He beams at her, too, and gives her a brief hug. Thankfully, he is promptly distracted by Yakov's return and goes to cling to him, instead, until it is his turn on the ice. He skates with all his confidence and artistry and love for the ice, outshining every competitor. He is already a beautiful child, with his large eyes and long hair and attractive cheekbones he is sure to grow into, but out there he is more lovely than anything.

In the end, he wins by a healthy margin, but she is glad to see that this doesn't temper his desire to improve himself in their next lesson.

She assigns herself the task of doing his hair for competitions, as he isn't yet able to do anything very complicated himself, and Yakov – Yakov is good at taking down hair, not putting it up. (Lilia still remembers the night of their wedding – a simple ceremony, but she put time into her hair anyway, something more than her usual ballet bun. Yakov had touched it gently, when they were alone in their bed, and asked if he could take it down, and when she told him to he did so with all due haste—

He hasn't done that, lately.)

She always considers what will work best with the rest of his performance, a last detail on top of all the other refinements he has spent months working in. Sometimes it's something simple enough that he could have done it himself, like pulling the top section back, or a high ponytail with loose strands carefully combed to frame his face. Other times, she braids in ribbons, braids in crowns – he looks particularly stunning when she braids only the top of his hair in a crown and lets the rest cascade over his shoulders and down his back. Either way, he sits patiently while she works, sometimes making pleased hums or shivering slightly when she tugs and combs his hair. (He also works out that he should reserve his hugs for Yakov after the first time she gently shoves him off and tells him not to.)

It becomes a backstage ritual, something that belongs only to the two of them – not to the audience, and not to Yakov. She enjoys the task, and the quiet nostalgia it elicits of her teenage years.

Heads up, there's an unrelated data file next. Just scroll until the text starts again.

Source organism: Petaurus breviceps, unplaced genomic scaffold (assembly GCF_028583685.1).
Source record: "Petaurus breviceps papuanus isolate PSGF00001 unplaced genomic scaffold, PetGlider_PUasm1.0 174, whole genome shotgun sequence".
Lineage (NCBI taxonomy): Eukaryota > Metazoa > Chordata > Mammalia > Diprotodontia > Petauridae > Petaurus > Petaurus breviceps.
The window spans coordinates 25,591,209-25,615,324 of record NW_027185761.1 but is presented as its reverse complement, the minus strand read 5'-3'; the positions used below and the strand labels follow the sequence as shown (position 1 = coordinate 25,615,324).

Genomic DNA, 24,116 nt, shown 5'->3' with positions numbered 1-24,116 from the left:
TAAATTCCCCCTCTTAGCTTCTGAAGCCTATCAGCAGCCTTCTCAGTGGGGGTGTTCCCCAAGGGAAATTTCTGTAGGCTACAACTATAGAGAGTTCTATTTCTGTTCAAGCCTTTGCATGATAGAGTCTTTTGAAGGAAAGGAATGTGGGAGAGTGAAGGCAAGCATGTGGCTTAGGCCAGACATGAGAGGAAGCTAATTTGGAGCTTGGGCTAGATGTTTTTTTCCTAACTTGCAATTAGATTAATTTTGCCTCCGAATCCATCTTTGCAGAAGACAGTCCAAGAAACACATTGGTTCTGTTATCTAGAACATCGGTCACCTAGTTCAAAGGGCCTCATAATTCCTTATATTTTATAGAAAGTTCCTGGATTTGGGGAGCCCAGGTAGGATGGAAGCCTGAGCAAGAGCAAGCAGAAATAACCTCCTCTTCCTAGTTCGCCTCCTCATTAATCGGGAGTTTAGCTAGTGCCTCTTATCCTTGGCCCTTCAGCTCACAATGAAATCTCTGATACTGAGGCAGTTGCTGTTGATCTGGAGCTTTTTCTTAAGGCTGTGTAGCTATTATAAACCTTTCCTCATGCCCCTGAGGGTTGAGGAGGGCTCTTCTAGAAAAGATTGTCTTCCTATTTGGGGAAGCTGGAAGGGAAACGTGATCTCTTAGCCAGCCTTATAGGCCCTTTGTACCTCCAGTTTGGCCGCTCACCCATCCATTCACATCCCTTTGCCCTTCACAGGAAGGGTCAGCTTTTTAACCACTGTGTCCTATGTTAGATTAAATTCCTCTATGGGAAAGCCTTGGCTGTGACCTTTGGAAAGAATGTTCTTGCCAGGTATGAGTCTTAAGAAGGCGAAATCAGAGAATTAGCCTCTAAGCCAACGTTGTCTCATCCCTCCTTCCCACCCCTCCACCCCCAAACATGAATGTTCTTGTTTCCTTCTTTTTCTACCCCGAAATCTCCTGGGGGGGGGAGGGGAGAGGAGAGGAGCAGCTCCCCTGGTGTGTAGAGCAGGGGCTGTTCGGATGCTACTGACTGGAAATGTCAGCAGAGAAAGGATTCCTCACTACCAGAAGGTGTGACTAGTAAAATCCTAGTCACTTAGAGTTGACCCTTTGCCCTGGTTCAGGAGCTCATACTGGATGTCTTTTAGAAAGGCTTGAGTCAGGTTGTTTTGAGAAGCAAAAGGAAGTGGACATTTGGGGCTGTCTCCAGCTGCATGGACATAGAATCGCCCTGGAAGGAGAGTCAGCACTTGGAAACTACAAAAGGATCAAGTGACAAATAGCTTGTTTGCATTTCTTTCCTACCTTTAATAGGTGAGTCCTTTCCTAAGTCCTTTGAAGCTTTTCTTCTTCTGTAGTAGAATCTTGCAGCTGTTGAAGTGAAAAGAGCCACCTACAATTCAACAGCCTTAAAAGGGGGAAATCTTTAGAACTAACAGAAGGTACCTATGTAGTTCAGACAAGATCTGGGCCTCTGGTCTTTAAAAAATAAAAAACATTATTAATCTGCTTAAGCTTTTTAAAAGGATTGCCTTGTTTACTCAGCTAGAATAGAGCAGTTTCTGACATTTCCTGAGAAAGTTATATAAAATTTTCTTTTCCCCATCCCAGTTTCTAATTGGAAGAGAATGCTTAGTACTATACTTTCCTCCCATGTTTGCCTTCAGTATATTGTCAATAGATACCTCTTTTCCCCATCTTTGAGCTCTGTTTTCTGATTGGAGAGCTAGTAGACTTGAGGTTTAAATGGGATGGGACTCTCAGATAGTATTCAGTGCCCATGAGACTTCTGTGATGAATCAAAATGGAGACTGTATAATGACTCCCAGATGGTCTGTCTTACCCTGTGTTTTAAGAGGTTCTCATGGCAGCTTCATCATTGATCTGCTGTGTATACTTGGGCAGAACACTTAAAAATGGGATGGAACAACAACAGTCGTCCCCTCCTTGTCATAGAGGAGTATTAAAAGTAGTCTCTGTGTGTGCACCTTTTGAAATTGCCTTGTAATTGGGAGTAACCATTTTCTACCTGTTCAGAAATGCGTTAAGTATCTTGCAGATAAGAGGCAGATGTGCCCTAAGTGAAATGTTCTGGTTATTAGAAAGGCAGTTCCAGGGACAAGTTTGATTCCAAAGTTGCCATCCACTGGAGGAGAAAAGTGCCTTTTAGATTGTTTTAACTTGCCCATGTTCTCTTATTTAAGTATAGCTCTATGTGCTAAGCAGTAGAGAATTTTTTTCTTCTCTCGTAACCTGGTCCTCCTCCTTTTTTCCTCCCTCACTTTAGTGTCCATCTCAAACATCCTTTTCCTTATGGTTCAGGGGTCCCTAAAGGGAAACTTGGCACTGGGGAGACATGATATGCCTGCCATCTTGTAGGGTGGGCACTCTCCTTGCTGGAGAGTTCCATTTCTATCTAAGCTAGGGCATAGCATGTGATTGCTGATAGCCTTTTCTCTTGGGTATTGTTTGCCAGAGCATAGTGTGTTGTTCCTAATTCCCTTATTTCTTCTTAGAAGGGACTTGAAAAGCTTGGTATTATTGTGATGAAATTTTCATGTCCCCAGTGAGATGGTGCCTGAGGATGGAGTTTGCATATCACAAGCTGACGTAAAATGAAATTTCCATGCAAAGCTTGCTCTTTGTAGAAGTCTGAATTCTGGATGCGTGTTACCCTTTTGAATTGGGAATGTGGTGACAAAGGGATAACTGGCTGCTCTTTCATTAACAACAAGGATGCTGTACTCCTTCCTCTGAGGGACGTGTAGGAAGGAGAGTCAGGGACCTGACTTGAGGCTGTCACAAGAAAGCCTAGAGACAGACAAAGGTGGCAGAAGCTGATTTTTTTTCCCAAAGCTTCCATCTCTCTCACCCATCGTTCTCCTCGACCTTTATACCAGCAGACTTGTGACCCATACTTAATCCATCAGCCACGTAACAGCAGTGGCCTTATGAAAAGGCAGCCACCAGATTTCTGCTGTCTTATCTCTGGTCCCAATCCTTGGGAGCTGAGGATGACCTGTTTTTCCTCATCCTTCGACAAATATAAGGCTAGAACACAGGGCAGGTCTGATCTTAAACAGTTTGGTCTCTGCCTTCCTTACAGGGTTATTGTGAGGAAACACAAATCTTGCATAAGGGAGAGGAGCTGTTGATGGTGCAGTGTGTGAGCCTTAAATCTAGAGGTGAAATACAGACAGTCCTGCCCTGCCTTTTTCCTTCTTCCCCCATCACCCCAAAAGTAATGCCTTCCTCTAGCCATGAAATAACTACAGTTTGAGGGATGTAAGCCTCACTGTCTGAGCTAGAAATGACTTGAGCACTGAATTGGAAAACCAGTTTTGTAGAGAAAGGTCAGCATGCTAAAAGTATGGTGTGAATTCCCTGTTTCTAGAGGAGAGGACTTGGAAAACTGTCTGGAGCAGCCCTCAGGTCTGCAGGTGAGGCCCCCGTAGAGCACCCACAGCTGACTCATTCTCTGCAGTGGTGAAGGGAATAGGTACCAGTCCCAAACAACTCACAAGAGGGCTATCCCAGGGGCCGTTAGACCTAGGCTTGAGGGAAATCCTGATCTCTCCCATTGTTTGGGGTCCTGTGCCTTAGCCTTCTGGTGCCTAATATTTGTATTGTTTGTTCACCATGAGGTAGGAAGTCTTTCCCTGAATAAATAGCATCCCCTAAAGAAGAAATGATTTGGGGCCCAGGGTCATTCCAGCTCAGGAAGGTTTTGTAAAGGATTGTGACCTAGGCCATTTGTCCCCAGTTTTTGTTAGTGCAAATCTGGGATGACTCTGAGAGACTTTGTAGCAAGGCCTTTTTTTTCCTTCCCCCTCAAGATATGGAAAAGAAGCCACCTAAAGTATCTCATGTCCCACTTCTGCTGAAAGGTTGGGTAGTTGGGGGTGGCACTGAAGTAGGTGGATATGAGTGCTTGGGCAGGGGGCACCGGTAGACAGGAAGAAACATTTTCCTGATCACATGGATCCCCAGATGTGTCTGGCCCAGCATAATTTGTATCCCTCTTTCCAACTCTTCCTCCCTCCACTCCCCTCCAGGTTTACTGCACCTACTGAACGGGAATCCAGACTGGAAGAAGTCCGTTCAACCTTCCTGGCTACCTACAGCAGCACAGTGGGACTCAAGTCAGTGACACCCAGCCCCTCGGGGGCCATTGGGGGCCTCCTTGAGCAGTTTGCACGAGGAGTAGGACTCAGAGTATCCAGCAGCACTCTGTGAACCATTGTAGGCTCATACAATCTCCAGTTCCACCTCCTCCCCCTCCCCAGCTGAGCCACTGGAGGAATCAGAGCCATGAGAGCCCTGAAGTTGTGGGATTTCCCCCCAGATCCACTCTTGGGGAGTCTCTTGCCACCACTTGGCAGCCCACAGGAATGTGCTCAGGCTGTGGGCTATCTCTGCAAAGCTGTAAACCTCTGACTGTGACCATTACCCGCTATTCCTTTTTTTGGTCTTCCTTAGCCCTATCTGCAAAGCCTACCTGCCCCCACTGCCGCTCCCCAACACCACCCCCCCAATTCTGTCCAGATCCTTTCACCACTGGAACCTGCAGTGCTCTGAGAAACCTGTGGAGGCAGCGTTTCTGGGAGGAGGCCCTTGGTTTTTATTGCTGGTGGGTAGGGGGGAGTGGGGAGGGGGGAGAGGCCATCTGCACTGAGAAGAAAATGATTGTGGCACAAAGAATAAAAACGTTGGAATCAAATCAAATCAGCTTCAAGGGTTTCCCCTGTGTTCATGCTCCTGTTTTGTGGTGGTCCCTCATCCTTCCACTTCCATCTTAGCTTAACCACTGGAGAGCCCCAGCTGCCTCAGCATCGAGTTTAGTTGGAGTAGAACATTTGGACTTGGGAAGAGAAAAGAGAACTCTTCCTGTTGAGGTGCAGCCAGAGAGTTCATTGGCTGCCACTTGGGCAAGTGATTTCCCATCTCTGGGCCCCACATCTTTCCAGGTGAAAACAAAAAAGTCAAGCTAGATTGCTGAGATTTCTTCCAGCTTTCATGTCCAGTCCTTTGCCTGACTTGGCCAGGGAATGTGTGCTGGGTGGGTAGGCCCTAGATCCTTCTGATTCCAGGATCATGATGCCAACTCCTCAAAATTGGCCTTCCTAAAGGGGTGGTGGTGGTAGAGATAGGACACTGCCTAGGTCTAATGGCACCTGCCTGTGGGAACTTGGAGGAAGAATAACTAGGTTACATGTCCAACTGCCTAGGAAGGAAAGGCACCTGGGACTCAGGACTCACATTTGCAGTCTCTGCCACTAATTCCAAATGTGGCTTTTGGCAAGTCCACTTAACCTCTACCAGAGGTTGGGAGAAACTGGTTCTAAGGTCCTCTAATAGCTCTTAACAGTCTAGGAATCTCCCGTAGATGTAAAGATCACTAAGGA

This lasts for years, as Victor lets his hair grow to his elbows, his waist, his hips, only cutting a few centimeters here and there to trim it, until one day he comes to their lesson with it cropped all the way up to his ears. It's shorter than she's ever seen it. She does not comment on it. He keeps touching it at spare moments, like he isn't used to it, or like he's waiting for her to ask about it, but she doesn't. The haircut suits him well enough.

There is nothing to replace their silent time at competitions except for silences that Victor fills with light chatter as he stretches, which isn't the same at all. Perhaps it doesn't matter, though; she and Yakov are speaking of separating. She may miss having Victor for a student, but there are other pupils out there, and she knows that working together will be off the table for both her and Yakov afterward, at least for a while.

Still, at what might be the last competition she accompanies him to, Victor brings her his comb with a sheepish grin. "I know it's not the same as before, but I can't get it to lay right," he says, plopping down next to her. "You can fix it, right?"

"Of course I can," she says, and she does.